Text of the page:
There are many roads to wellness. For some of us, it is a purely vegan diet. A 30-year study in Japan showed that over 600 Okinawan centenarians are able to prolong their life through a low-calorie diet of fiber-rich fruits and vegetables, soy and unrefined complex carbohydrates. Studies found that eliminating meat from our diet can prevent and even reverse heart disease and lower our risk to cancer. It is also found to keep our weight down by eliminating bad cholesterol that is killing us slowly, adding more years to our life as a result.

So, does this mean that everyone should start going vegan?

Should you go full vegan? / PicHelp
Should you go full vegan? / PicHelp

Well, like all other diets, vegetarianism is not for everyone. This is because a pure plant-based diet has its problems too.

Critical vitamins and minerals could not be adequately consumed by going purely vegan…

One of the biggest concerns regarding a strict and long-term pure plant-based diet is that we could be missing on some essential vitamins and minerals, such as:

Vitamin A – This is directly found in animal products, such as dairy, eggs, meat and fish. Yes, it can also be found in fruits and vegetables, but the vitamin A found in plant products must be first converted by the body to its usable form. The conversion process requires bile salts that our liver produced when we consume fat.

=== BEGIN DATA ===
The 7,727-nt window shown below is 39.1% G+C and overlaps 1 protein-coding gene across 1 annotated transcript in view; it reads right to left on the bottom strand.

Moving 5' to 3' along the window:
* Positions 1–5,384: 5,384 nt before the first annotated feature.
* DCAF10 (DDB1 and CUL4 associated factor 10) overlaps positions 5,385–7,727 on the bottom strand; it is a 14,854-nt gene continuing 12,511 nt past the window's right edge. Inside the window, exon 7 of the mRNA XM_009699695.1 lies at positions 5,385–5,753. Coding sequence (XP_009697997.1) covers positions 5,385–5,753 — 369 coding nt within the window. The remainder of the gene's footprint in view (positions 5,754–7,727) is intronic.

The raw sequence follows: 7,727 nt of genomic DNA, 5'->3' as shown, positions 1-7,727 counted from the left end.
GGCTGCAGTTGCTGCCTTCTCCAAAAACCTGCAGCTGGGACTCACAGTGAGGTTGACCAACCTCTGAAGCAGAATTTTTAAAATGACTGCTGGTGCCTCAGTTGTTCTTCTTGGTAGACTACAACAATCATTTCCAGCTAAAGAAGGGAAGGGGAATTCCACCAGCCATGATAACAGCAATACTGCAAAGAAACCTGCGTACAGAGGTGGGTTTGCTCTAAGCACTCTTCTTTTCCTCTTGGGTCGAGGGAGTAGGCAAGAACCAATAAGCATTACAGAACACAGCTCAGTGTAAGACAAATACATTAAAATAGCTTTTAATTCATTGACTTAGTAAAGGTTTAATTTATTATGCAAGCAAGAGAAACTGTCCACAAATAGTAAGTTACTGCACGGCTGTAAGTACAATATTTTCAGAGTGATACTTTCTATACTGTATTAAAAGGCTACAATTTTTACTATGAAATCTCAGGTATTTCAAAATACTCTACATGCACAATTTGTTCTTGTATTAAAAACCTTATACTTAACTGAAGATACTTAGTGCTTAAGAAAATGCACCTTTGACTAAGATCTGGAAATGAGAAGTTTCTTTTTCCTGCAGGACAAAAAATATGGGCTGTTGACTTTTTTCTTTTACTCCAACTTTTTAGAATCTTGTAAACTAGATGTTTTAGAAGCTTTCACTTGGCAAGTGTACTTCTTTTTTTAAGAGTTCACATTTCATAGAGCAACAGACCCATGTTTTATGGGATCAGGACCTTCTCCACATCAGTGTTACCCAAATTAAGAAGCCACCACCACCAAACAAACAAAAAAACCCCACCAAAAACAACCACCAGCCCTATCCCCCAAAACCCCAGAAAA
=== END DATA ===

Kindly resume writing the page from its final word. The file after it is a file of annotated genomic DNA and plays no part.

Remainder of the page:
B12 – This nutrient plays a key role in the normal functioning of our brain and nervous system. It is never found in fruits and vegetables. Clams, liver, meat, fish, eggs, milk and other dairy products are among its best sources.

Vitamin D – This is another essential nutrient that can only be found in animal products, such as shrimp, salmon, sardines and cod liver oil. It can also be obtained from the sun, but many of us don’t have at least 15 minutes a day for healthy sun exposure.

Then there’s also the ethical and environmental problems…

Some people switched to a plant-based diet to show their support against the slaughter of animals, while others do so because it is what everybody else are doing. But here’s a fact, a purely vegetarian diet has its environmental and ethical issues too.

Take for example almond milk, now a popular alternative to dairy milk. While industry-scale dairy production can get quite nasty, almond milk production can be impractical and unsustainable too. In his July 2014 column in Mother Jones, Maverick Farm cofounder Tom Philpott pointed out that during the recent drought in California, farmers continued to buy over 8 million almond trees. This is notwithstanding the fact that almond tree takes a gallon of water to produce one almond. Philpott also argued that when vegan milk becomes trendy, it poses an environmental threat – such as the planting of more almond trees in California, which can be detrimental to other crops and the eco-balance.

So, the next you start a new diet, make sure you consider its pros and cons first.